According to a recent article in the Hartford Courant, there are signs of new life at St. John's:
...Over the weeks and months, after the TV cameras left and the church's troubles faded from the headlines, members began to trickle back. The services grew larger little by little, and by late fall there finally were enough people to hold two services on Sundays.There are some troubling parts of this article, however:
"There had been all kinds of rumors circulating about what kind of a priest I was," McCone recalled. "It took those 39 people to come and say, `She's a traditional priest who preaches the Gospel and says the Mass and gives communion.' And gradually, it just started to increase."
...That Sunday morning, McCone spoke of her fears. She said she had been called by the bishop to lead the church temporarily, "but I also believe I was called by God. And during this week, at times when I was alone, I asked, `Why, God, why me?"'Multiple death threats. And she stayed anyway. An amazing priest.
In the days that followed, she realized those fears were warranted. One day someone threw rocks at the church. McCone also had to cope with telephoned death threats, both at her home and at the church.
"I know there is evil. But I felt it close to me in a personal way that had never happened to me before," McCone said. "And it really does seem to have a physical and a certain mental toll that you're not even aware of. It's a kind of exhaustion."
Seven months later, how do the members of the parish view the events of last Summer?
...Looking back, some members of the church say their church was irresistibly pulled along by forces inside and outside. One of the first actions of the newly elected church vestry was to withdraw from the Anglican Communion Network, a national organization of conservative parishes that consider themselves more "biblically orthodox" than the U.S. Episcopal Church.Pray for this parish, and pray for their courageous priest, Susan McCone.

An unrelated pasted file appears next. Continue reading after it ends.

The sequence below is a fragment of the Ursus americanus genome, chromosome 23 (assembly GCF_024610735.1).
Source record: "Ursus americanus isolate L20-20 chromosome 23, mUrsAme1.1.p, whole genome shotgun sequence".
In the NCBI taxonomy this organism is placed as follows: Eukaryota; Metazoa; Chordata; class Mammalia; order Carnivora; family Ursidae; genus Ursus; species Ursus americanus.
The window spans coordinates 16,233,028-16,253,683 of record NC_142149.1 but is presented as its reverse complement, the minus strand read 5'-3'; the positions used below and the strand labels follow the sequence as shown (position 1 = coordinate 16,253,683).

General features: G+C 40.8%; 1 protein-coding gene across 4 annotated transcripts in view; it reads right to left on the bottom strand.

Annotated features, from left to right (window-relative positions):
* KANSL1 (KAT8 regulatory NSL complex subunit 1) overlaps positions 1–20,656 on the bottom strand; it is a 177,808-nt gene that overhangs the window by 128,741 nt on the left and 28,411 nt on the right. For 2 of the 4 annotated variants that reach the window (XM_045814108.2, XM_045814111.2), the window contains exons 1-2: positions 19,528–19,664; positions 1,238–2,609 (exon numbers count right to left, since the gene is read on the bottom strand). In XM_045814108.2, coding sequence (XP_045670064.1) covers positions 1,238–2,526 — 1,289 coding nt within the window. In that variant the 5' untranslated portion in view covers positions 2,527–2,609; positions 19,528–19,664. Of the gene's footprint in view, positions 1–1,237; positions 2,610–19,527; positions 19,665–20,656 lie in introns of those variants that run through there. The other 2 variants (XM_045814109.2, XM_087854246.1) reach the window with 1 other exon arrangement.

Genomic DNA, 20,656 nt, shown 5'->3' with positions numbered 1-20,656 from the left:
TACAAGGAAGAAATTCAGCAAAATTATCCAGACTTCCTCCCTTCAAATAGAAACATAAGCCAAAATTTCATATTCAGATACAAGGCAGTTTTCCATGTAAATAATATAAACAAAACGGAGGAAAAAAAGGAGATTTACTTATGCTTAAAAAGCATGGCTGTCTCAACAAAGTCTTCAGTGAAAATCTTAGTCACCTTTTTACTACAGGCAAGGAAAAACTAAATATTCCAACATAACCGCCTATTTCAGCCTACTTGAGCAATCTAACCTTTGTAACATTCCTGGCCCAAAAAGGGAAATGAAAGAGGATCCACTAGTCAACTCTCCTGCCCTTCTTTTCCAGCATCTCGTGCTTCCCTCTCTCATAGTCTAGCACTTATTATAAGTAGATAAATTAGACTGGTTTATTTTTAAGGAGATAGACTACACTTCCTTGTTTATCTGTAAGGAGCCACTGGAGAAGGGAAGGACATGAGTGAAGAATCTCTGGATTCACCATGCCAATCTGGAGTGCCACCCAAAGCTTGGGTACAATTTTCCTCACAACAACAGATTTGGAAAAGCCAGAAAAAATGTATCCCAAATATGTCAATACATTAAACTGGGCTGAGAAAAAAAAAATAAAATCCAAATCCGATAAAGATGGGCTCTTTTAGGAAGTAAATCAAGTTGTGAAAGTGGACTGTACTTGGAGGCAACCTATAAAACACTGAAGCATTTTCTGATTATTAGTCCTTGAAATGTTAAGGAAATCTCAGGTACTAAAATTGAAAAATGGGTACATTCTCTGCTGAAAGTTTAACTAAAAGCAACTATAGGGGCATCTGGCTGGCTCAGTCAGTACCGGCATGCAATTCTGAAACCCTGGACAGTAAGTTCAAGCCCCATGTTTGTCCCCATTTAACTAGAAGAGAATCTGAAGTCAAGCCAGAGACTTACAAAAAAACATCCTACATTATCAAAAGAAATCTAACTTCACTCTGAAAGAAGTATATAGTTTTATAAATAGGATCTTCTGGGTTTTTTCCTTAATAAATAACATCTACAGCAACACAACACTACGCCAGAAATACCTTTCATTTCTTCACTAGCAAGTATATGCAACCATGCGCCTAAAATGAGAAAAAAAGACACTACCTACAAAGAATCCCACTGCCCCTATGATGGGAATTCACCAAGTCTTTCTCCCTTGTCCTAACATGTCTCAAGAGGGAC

"That was a point of dissension with a lot of people," Demarais said, adding that many members were actually relieved when the diocese took over the church. "There are folks who are conservative, but there are just as many who don't feel that way. We were never unanimous about that. A lot of people just kept their mouths shut. We're relieved to have sermons on the lesson that are not related to the gay bishop in New Hampshire."
This is but one example of why parishes must be required to attempt, for a prolonged period of time, to be reconciled with their bishop through some process, instead of being given the option of realignment with a foreign bishop. So much of the current tension is initiated by the clergy, who use the pulpit to fan the flames.
Death threats. Unbelievable. I think I'll be making a visit to the local Army/Navy store. As a Christian, I don't fear death, but have an aversion to pain, so here's some helpful advice to any extremists who might want to hunt down Jake; I'll be wearing body armor under my alb, so aim for the head.
We live in bizarre times.
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